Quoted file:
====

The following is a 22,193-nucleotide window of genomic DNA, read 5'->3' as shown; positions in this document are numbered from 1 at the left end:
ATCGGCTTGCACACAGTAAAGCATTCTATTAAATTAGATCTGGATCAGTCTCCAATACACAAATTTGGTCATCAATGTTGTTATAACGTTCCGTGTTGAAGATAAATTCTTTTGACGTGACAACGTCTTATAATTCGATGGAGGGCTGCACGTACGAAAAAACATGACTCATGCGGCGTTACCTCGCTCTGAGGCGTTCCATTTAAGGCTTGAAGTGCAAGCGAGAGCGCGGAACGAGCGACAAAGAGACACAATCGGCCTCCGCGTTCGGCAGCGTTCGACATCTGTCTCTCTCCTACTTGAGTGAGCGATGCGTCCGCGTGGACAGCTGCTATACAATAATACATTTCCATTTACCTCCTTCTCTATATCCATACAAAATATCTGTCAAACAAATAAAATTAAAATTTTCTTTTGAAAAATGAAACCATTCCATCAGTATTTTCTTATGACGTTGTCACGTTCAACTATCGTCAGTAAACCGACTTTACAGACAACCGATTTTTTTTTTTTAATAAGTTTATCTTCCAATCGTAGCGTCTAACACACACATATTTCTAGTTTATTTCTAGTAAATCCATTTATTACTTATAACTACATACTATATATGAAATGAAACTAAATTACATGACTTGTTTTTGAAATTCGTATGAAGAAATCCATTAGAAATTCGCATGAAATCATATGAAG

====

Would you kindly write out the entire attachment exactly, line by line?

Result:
The following is a 22,193-nucleotide window of genomic DNA, read 5'->3' as shown; positions in this document are numbered from 1 at the left end:
ATCGGCTTGCACACAGTAAAGCATTCTATTAAATTAGATCTGGATCAGTCTCCAATACACAAATTTGGTCATCAATGTTGTTATAACGTTCCGTGTTGAAGATAAATTCTTTTGACGTGACAACGTCTTATAATTCGATGGAGGGCTGCACGTACGAAAAAACATGACTCATGCGGCGTTACCTCGCTCTGAGGCGTTCCATTTAAGGCTTGAAGTGCAAGCGAGAGCGCGGAACGAGCGACAAAGAGACACAATCGGCCTCCGCGTTCGGCAGCGTTCGACATCTGTCTCTCTCCTACTTGAGTGAGCGATGCGTCCGCGTGGACAGCTGCTATACAATAATACATTTCCATTTACCTCCTTCTCTATATCCATACAAAATATCTGTCAAACAAATAAAATTAAAATTTTCTTTTGAAAAATGAAACCATTCCATCAGTATTTTCTTATGACGTTGTCACGTTCAACTATCGTCAGTAAACCGACTTTACAGACAACCGATTTTTTTTTTTTAATAAGTTTATCTTCCAATCGTAGCGTCTAACACACACATATTTCTAGTTTATTTCTAGTAAATCCATTTATTACTTATAACTACATACTATATATGAAATGAAACTAAATTACATGACTTGTTTTTGAAATTCGTATGAAGAAATCCATTAGAAATTCGCATGAAATCATATGAAG